Energy and Environment
Congressman Cartwright recognizes the connection between the production of American energy and the strength of the American economy. At the same time, he feels that energy production and environmental protection are not mutually exclusive.
Congressman Cartwright is fighting for an “all-of-the-above” approach to investing in American energy. He believes in utilizing domestic resources in an environmentally responsible manner, finding newer, better uses for older forms of energy production, and investing in sustainable clean energy technologies to reduce our greenhouse gas emissions.
Pennsylvania’s 8th Congressional District is blessed with abundant natural resources and wild areas. From the Delaware River, one of America’s pristine waterways, to the Pocono Mountains, conservation of our abundant natural landscape is an important ecological and economic priority of Congressman Cartwright. To help preserve and protect our water resources, the Congressman will fight to repeal the “Halliburton loophole,“ the provision in the Clean Water Act that allows companies to hide the chemicals that they use for underground hydraulic fracturing, or “fracking” and work to revitalize areas that have faced ecological disasters.
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More on Energy and Environment
Washington, D.C. – The House Select Committee on the Climate Crisis today unveiled a comprehensive framework to create jobs and combat the climate crisis, which incorporates 12 of U.S. Representative Matt Cartwright’s (PA-08) bills as critical tools in this effort – more than any other member of the U.S. House.
The action framework outlines ambitious and achievable policies to:
Washington, D.C. – U.S. Representative Matt Cartwright (PA-08) today announced support for the sweeping new House infrastructure proposal unveiled this week, the Moving Forward Act, which includes two of his bills that would address the problem of abandoned mine lands in northeastern Pennsylvania and across the country. These bills would help eliminate dangerous health and safety risks like acid mine drainage, while making way for new economic development.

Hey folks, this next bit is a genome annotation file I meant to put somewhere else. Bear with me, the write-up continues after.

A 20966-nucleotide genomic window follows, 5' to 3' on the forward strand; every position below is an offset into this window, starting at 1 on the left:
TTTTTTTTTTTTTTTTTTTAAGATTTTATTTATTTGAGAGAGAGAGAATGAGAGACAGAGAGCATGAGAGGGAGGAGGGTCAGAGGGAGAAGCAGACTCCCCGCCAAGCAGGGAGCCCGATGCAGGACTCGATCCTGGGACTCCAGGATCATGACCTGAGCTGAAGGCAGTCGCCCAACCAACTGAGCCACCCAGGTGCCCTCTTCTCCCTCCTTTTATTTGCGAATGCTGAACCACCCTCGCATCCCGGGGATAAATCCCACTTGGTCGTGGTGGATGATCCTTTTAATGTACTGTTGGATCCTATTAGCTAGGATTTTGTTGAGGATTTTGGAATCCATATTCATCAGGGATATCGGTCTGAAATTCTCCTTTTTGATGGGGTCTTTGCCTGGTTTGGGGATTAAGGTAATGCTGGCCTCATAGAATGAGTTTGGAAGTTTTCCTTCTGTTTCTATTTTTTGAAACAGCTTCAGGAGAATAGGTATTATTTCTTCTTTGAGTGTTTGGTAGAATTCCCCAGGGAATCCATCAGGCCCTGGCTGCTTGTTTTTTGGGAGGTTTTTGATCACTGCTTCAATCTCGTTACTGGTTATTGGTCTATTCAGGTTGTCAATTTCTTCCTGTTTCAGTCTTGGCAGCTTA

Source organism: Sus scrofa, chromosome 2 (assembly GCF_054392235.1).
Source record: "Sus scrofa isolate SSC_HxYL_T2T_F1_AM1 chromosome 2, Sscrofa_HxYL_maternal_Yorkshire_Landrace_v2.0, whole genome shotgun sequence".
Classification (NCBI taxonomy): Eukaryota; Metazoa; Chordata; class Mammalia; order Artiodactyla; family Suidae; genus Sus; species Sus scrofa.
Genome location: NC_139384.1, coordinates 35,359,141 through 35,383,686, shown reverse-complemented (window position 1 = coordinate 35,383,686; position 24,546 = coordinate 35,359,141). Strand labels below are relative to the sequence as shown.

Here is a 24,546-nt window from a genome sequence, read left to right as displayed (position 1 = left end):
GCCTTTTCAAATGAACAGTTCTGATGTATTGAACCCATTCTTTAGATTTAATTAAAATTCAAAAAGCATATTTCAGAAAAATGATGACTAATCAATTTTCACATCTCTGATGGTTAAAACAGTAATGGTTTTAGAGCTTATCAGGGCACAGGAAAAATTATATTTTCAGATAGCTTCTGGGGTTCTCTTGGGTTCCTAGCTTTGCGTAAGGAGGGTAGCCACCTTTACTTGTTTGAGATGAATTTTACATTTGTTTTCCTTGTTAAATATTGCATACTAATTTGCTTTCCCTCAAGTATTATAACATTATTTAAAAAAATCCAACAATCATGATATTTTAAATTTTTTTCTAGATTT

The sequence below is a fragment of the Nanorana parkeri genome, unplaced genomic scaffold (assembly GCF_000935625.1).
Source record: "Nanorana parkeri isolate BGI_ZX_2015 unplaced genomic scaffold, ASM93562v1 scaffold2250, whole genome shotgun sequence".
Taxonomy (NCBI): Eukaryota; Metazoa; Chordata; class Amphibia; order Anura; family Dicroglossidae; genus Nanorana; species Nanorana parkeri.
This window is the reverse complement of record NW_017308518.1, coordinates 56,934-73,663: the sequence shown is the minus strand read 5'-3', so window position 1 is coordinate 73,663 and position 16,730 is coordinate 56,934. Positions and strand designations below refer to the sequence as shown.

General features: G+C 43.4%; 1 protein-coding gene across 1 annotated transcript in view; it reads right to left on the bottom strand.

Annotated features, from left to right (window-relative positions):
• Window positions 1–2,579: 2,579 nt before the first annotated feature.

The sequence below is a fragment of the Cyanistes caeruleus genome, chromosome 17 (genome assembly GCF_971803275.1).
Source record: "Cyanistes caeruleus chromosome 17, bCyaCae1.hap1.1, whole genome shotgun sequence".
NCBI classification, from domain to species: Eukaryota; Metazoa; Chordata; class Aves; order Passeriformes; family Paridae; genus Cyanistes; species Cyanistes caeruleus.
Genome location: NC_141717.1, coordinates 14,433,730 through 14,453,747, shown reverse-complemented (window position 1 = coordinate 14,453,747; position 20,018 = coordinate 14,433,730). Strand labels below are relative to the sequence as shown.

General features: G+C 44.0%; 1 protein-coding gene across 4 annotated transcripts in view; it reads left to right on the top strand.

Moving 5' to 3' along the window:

Washington, D.C. – Today, U.S. Representative Matt Cartwright (D-PA-08) and U.S. Senator Bob Casey (D-PA) led a group of Congressional Democrats and Republicans representing Pennsylvania in introducing the Pennsylvania National Heritage Area Reauthorization Act.
Hanover Township, PA – U.S. Representative Matt Cartwright (PA-08) today announced the release of $500,000 from the U.S. Environmental Protection Agency’s (EPA) Brownfields program to the Earth Conservancy in Luzerne County.
Washington, DC – Today, U.S. Representative Matt Cartwright (PA-08) and U.S. Senator Tammy Duckworth (D-IL) re-introduced the National Institute of Standards and Technology (NIST) Plumbing Research Act to improve the safety, water efficiency and reliability of our plumbing systems.
Washington, DC – Today, U.S. Representative Matt Cartwright (PA-08) introduced the Native Plant Species Pilot Program Act with Republican Rep. Elise Stefanik (NY-21) to protect and preserve native plant species in national parks throughout the United States.
Washington, DC – Today, U.S. Representatives Matt Cartwright (PA-08), Lizzie Fletcher (TX-07), Don Bacon (NE-02), and Matt Gaetz (FL-01), introduced legislation supported by both Republicans and Democrats to bolster America’s infrastructure and systems against the risks of extreme weather. Senators Tammy Baldwin (D-WI) and Marco Rubio (R-FL) have also introduced companion legislation in the U.S. Senate.
WASHINGTON - U.S.
Washington, DC – Today, the House Natural Resources Committee approved the Safeguarding America’s Future and Environment (SAFE) Act, legislation authored by U.S. Representative Matt Cartwright (PA-08) to protect American communities, natural resources and wildlife from extreme weather and climate change.
Evidence of the days when coal was king linger throughout Northeastern Pennsylvania in the form of culm banks.
The job to rid those piles of waste is in dire need of funding. Now, two local lawmakers in Washington aim to keep the work on track.
The work you see is an ongoing project, nine months and counting. With each truckload, crews are cleaning up what was the old Harry E. coal breaker that is now just an abandoned mine land site.